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Event celebrates city’s new bike trail

For The Yukon Review

Young and old celebrated the completion of a section of a Yukon bike trail and observed Bike to Work Day on Saturday.

Cyclists travel down Poplar Avenue. Photo / Chris Eversole

The city moved the Bike to Work observation to a Saturday so that children could participate, said Riley DeLong, the supervisor of the Yukon Com-munity Center.
And the kids led the pack as it departed the City Hall parking lot around 9 a.m., then proceeded to Dickenson Park, located at First Street and Poplar Avenue.
The park is the starting point for the two-mile, $910,000 bike trail.
Bicyclists, ranging from kids to seniors, rode the trail to Cornwell Drive, where they turned right and proceeded to Main Street.
After crossing Cornwell, the group rode to the Jackie Cooper Gym, 1024 E. Main St.
The eldest participants, Sandy and Larry Adams, they said the welcomed the city’s efforts to improve safety.
“You have to be very conscious of cars when you’re on the street,” Sandy Adams said.
In presenting gifts from merchants following the ride, DeLong noted that two counters, which can distinguish between bicyclists and walkers, are installed along the bike trail.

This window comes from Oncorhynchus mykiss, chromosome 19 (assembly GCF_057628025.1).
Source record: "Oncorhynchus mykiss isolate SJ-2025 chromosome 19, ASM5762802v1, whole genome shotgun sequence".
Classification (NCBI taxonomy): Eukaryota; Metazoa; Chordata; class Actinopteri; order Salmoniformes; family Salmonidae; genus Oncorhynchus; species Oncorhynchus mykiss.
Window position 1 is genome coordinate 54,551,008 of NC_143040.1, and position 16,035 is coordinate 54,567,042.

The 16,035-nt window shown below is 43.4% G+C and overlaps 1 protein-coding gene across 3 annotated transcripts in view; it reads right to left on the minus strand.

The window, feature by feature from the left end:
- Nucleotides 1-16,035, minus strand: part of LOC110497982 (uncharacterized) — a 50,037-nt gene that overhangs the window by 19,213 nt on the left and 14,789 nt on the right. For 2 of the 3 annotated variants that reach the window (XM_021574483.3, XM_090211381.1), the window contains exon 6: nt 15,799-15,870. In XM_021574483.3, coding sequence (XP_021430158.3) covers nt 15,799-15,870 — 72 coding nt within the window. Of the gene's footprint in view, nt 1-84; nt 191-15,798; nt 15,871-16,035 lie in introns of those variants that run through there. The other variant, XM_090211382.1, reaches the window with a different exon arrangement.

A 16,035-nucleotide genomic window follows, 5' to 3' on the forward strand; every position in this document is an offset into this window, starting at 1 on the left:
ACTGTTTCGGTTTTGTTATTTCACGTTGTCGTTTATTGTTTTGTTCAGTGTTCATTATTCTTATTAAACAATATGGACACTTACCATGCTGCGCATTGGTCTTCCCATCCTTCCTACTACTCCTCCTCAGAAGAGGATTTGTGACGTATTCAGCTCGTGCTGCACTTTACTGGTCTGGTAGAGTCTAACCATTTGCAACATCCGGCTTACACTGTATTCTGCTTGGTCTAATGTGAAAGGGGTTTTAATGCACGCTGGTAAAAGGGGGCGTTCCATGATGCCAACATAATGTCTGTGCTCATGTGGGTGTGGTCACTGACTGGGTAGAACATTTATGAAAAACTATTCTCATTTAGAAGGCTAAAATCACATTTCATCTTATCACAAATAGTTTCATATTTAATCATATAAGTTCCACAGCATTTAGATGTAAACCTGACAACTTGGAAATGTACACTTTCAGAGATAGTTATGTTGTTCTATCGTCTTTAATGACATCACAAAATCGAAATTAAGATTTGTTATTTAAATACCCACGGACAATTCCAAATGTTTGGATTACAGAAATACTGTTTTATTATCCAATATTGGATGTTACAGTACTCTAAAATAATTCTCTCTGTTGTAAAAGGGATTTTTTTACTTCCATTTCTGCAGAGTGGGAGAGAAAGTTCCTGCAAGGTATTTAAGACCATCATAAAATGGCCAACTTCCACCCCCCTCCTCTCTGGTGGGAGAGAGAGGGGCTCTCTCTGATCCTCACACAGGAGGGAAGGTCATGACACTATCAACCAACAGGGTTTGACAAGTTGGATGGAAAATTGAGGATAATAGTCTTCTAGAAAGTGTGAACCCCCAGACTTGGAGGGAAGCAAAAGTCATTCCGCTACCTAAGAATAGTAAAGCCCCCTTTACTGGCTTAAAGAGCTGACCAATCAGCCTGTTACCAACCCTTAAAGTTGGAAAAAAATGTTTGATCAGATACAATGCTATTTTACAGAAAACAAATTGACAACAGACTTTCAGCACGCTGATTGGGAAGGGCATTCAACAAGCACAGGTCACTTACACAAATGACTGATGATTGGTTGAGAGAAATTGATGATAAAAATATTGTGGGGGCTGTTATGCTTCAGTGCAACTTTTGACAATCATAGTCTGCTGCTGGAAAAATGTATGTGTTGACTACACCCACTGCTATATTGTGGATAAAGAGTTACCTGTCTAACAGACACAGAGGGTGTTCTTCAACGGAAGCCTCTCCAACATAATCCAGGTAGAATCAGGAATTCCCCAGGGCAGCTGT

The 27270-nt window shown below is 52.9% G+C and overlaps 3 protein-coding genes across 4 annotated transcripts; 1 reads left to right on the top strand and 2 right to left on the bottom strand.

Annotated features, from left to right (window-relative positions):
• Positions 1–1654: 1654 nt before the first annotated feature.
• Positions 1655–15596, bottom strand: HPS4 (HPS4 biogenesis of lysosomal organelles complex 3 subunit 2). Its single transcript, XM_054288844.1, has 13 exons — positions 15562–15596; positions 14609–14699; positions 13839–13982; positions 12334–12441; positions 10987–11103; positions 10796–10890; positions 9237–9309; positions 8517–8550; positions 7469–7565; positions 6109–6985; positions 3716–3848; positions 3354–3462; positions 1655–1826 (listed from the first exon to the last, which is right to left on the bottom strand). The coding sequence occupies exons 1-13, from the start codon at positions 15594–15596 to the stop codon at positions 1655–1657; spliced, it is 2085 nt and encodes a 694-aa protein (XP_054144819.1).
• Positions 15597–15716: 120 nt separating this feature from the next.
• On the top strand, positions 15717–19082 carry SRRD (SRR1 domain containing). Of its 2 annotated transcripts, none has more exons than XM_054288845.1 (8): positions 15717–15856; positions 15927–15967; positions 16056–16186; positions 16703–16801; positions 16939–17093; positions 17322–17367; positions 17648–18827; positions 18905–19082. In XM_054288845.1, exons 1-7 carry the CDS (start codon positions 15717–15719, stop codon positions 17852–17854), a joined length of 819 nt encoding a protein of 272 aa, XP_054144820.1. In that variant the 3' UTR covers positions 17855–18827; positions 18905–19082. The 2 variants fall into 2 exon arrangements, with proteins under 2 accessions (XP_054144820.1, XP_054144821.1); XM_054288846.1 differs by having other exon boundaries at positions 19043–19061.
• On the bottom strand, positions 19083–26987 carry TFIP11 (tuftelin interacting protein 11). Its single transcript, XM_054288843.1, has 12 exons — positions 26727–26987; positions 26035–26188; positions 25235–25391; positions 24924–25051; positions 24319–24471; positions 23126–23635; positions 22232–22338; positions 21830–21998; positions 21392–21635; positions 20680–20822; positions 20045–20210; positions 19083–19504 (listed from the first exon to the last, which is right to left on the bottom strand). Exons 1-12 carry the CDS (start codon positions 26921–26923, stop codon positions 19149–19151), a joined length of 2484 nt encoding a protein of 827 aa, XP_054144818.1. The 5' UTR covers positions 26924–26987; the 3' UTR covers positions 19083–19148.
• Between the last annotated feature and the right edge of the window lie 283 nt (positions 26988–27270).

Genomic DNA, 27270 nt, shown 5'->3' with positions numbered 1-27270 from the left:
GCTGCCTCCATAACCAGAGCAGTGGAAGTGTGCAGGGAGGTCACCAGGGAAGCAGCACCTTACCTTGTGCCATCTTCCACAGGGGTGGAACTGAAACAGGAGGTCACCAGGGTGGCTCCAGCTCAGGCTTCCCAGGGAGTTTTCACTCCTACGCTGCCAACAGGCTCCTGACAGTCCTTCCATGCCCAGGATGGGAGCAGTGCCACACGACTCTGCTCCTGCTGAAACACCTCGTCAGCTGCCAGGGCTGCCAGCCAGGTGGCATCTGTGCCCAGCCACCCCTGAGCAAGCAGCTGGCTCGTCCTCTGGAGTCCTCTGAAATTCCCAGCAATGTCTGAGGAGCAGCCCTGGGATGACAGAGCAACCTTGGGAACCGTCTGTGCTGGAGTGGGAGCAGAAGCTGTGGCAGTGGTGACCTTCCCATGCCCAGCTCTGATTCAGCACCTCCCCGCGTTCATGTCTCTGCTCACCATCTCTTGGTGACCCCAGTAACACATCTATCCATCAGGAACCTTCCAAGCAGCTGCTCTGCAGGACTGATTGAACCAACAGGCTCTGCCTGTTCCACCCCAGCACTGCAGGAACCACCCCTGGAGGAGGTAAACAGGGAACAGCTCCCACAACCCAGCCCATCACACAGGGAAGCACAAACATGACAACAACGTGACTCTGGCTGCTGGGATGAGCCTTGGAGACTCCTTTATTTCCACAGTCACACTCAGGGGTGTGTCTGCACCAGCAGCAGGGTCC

“The more we use the bike trail, the more information we’ll have to help expand it,” he said.
The leverage is important since a grant from the Oklahoma Department of Transportation covered $662,000 of the project costs, and the state has grants available for future projects.
The new bike trail ends just past the Dale Robertson Center. From there, bicyclists can ride along sidewalks and the side of road to the city limits, which is Sara Road.
The city of Oklahoma City plans to build a bike trail between Sara Road to Lake Lake Overholser, said Claudia Krshka, a Yukon grant writer.
The city plans to let bids for a section of bike trail along from Vandament Avenue to Main Street along Garth Brooks Boulevard in January, DeLong said.
At the end of the event, Larry Adams, ever mindful of safety, then offered some words of advice.
“Always were bright colors,” he said.

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